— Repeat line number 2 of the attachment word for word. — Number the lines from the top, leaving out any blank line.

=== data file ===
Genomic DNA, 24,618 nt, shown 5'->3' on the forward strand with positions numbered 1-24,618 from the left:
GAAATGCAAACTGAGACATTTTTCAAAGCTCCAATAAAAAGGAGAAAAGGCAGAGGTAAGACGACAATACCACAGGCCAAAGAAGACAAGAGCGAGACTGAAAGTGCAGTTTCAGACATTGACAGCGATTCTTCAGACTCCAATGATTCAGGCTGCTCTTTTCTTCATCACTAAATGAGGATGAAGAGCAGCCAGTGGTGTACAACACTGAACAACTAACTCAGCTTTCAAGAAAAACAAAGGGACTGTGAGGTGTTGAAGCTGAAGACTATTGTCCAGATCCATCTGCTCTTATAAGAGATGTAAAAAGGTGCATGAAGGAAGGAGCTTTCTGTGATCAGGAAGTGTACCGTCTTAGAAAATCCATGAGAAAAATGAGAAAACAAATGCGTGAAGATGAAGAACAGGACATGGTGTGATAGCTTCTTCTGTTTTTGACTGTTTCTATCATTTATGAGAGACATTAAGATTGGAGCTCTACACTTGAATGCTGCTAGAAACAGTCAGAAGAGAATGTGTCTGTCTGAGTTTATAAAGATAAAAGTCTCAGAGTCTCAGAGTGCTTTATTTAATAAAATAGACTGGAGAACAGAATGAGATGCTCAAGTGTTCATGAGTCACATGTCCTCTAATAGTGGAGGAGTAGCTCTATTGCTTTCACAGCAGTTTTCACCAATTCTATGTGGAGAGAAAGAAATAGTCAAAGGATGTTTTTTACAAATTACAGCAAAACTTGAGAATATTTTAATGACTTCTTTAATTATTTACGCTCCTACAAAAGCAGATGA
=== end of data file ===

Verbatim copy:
GAAATGCAAACTGAGACATTTTTCAAAGCTCCAATAAAAAGGAGAAAAGGCAGAGGTAAGACGACAATACCACAGGCCAAAGAAGACAAGAGCGAGACTGAAAGTGCAGTTTCAGACATTGACAGCGATTCTTCAGACTCCAATGATTCAGGCTGCTCTTTTCTTCATCACTAAATGAGGATGAAGAGCAGCCAGTGGTGTACAACACTGAACAACTAACTCAGCTTTCAAGAAAAACAAAGGGACTGTGAGGTGTTGAAGCTGAAGACTATTGTCCAGATCCATCTGCTCTTATAAGAGATGTAAAAAGGTGCATGAAGGAAGGAGCTTTCTGTGATCAGGAAGTGTACCGTCTTAGAAAATCCATGAGAAAAATGAGAAAACAAATGCGTGAAGATGAAGAACAGGACATGGTGTGATAGCTTCTTCTGTTTTTGACTGTTTCTATCATTTATGAGAGACATTAAGATTGGAGCTCTACACTTGAATGCTGCTAGAAACAGTCAGAAGAGAATGTGTCTGTCTGAGTTTATAAAGATAAAAGTCTCAGAGTCTCAGAGTGCTTTATTTAATAAAATAGACTGGAGAACAGAATGAGATGCTCAAGTGTTCATGAGTCACATGTCCTCTAATAGTGGAGGAGTAGCTCTATTGCTTTCACAGCAGTTTTCACCAATTCTATGTGGAGAGAAAGAAATAGTCAAAGGATGTTTTTTACAAATTACAGCAAAACTTGAGAATATTTTAATGACTTCTTTAATTATTTACGCTCCTACAAAAGCAGATGA